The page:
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I would need some help on this integration problem:

$$I=\int_0^{2\pi}\int_0^{R}\int_0^{2\pi}\int_0^{R}\exp(-a\ r_{12}) \ r_1 \ r_2 \,\mathrm{d}r_1\,\mathrm{d}\phi_1\,\mathrm{d}r_2\,\mathrm{d}\phi_2$$

Here, $r_1, r_2, \phi_1$ and $\phi_2$ are the polar coordinates for the integral on a disc with radius R. And $r_{12}$ is the distance between the coordinates, which can be calculated by

$$r_{12}=\sqrt{r_1^2+r_2^2-2r_1r_2\cos(\phi_1-\phi_2)}.$$

Below a plot of the problem for $a=1$, $R=1$ and fixed coordinates of the first point at $(0,0)$: enter image description here

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    $\begingroup$ I believe the expression for $r_{12}$ is missing a factor of 2. shouldn't it be: $r_{12}=\sqrt{r_1^2+r_2^2-\color{red}2\,r_1r_2\cos(\phi_1-\phi_2)}$? $\endgroup$
    – David H
    Jun 11, 2014 at 22:04
  • $\begingroup$ Due to the radial symmetry, you can perform the outermost angular integral to get a factor $2\pi$. I wouldn't be surprised if it turns out to be impossible to make any progress beyond that. $\endgroup$
    – joriki
    Jun 12, 2014 at 7:14
  • $\begingroup$ Thanks David, I corrected this error! $\endgroup$ Jun 12, 2014 at 7:48
  • $\begingroup$ Thanks Joriki for the hint. I know, the integral of the exponential function looks really simple, but I already spend some time with it. Perhaps I am wrong, but can I really solve the outermost angular integral that easy? The angular cooridinate is still included in $\cos(\phi_1-\phi_2)$. $\endgroup$ Jun 12, 2014 at 7:53
  • $\begingroup$ @AnkaiosArgo First change variables in the innermost angular integral by $\phi_1^\prime=\phi_1-\phi_2$. Then the integral $\int_{0}^{2\pi}d\phi_1\,f(\phi_1-\phi_2)$ becomes $\int_{-\phi_2}^{2\pi-\phi_2}d\phi_1^\prime\,f(\phi_1^\prime)=\int_{0}^{2\pi}d \phi _1^\prime\,f(\phi_1^\prime)$. $\endgroup$
    – David H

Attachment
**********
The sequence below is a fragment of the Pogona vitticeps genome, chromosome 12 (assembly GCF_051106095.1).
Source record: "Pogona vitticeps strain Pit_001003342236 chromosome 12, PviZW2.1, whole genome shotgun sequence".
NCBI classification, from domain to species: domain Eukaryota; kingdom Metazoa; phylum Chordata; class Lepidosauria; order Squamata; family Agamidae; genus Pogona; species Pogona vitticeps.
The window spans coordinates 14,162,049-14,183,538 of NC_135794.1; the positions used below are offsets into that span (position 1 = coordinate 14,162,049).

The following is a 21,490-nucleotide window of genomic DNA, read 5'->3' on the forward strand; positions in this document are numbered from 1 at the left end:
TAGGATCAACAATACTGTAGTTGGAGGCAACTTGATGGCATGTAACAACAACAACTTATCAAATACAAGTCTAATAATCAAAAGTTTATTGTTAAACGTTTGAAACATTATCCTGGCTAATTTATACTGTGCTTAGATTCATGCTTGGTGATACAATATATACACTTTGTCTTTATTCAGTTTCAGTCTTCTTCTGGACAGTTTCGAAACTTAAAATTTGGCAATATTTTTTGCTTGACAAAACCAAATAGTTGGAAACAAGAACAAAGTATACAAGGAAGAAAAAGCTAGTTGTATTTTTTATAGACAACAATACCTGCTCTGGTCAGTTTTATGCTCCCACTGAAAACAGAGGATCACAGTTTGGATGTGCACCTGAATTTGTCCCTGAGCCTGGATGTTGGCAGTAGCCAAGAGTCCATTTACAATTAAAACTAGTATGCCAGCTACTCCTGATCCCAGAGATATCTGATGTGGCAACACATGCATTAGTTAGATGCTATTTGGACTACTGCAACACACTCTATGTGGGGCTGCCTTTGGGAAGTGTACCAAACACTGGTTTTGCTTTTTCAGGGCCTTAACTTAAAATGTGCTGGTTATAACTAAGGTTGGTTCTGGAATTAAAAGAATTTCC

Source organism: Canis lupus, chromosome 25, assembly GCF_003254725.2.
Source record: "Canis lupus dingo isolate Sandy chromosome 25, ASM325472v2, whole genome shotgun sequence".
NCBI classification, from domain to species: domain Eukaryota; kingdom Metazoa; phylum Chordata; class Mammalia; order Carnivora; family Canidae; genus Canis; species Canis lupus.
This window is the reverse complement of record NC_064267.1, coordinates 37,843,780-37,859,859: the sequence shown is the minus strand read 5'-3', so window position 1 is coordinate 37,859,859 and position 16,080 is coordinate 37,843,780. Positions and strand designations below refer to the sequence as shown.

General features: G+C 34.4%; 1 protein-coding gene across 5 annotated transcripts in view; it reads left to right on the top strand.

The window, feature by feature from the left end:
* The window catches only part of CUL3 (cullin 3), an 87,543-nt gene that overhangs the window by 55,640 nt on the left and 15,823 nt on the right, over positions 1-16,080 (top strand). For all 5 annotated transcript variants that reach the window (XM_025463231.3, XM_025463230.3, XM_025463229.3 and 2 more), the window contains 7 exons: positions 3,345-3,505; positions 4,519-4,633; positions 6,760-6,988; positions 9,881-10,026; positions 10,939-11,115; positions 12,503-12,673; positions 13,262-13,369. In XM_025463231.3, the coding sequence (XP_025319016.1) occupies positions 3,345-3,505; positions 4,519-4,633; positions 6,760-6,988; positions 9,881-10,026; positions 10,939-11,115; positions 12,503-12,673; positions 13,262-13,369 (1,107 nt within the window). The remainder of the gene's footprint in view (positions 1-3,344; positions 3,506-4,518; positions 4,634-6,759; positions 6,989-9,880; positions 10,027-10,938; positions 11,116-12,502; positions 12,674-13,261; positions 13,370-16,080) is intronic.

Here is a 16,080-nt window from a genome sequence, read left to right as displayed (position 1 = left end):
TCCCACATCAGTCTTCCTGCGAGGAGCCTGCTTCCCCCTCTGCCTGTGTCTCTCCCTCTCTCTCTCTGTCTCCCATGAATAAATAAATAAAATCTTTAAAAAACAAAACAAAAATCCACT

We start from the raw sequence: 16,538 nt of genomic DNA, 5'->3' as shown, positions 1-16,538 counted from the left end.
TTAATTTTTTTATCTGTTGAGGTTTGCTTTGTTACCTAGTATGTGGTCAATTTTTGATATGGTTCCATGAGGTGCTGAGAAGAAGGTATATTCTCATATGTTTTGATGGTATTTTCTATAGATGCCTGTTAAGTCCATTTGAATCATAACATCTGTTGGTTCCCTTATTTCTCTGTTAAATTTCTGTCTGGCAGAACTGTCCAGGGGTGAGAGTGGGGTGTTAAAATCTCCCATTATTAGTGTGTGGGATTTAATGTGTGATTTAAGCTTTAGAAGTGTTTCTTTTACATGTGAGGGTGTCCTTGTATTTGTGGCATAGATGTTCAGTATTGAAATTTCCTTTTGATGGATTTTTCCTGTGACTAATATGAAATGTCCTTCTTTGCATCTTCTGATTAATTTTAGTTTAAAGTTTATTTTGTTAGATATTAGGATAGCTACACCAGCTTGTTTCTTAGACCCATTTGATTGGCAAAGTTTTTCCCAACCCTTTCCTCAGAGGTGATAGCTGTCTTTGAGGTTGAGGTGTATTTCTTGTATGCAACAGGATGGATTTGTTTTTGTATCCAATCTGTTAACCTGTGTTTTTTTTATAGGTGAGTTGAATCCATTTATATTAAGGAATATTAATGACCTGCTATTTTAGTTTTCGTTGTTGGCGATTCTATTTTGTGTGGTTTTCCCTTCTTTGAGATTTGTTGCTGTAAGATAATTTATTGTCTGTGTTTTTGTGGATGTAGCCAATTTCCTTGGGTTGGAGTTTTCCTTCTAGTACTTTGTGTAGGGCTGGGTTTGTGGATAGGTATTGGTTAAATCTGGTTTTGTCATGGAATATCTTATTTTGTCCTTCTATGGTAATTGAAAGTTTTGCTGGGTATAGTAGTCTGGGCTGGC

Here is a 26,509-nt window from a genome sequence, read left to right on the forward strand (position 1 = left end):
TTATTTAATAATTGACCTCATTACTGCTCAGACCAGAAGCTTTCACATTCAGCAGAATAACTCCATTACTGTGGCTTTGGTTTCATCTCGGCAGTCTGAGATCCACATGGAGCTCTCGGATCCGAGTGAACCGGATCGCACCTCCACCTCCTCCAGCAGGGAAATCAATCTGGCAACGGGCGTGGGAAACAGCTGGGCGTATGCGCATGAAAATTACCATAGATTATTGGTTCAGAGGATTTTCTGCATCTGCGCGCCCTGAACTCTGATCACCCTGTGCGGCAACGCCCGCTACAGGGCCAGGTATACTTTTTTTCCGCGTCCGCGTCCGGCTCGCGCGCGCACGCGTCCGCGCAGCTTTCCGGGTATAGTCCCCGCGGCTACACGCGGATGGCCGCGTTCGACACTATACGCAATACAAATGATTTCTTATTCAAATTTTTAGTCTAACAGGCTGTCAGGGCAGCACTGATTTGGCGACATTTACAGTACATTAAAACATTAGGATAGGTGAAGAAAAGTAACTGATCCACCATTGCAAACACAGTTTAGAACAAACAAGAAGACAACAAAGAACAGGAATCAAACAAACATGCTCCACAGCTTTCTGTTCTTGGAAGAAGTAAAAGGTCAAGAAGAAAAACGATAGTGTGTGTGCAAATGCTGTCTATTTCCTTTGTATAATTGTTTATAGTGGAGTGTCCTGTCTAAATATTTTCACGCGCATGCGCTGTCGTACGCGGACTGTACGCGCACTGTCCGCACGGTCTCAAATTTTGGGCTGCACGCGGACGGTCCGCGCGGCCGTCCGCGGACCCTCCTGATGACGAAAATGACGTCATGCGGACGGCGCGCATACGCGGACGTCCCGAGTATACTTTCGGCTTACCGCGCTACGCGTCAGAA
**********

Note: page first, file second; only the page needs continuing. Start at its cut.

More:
Jun 12, 2014 at 8:13

1 Answer 1

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This integral has a closed form in terms of special functions. First, start with the integral in the form $$ I(\alpha, R) = \int_{D(0,R)}da\int_{D(0,R)}db e^{-\alpha|a-b|} $$ with parameters $\alpha$, $R$, and differentiate with respect to $R$: $$ \begin{aligned} \frac{dI}{dR}(\alpha, R) &= \lim_{\epsilon\to0} \frac{2}{\epsilon}\int_{D(0,R)}da\int_{D(0,R+\epsilon)\setminus D(0,R)}db\, e^{-\alpha|a-b|} \\&= 4\pi R\int_{D(0,R)}da\, e^{-\alpha|a - R e_1|} \\&= 4\pi R^3\int_{D(0,1)}da\, e^{-\alpha R|a-e_1|}. \end{aligned}$$ Here $e_1=(1,0)$ is a unit vector on the unit circle, and the integral simplified because $\int da\,e^{-\alpha|a-b|}$ is independent of where $b$ is on the circle $\partial D(0,R)$ of radius $R$. The factor of $2$ came from the two occurrences of $D(0,R)$ that are symmetric, and $2\pi R$ is the area of the strip $D(0,R+\epsilon)\setminus D(0,R)$ divided by $\epsilon$.

To evaluate this integral, write $a$ in polar coordinates, but with the origin at the point $(1,0)$, so that the unit disk has the form $$\pi/2 \leq \phi \leq 3\pi/2, \qquad 0 \leq r \leq -2\cos\phi = \rho(\phi). $$ Then the integral for $\frac{dI}{dR}$ becomes $$ \begin{aligned} \frac{dI}{dR} &= 4\pi R^3\int_{\pi/2}^{3\pi/2}d\phi\int_0^{-2\cos\phi}r\,dr\, e^{-\alpha R r} \\&= 4\pi R^3\int_{\pi/2}^{3\pi/2}d\phi\frac{1-(1+\alpha R\rho)e^{-\alpha R\rho}}{\alpha^2 R^2}. \end{aligned} $$ The integral over $\phi$ can be done with the help of computer algebra: $$ \frac{dI}{dR} = \frac{4\pi^2 R}{\alpha^2}\big(1-I_0(2\alpha R)+2\alpha R I_1(2\alpha R)-2\alpha R \mathbf{L}_{-1}(2\alpha R)+\mathbf{L}_0(2\alpha R)\big), $$ where $I$ are the modified Bessel functions, and $\mathbf{L}$ are the modified Struve functions.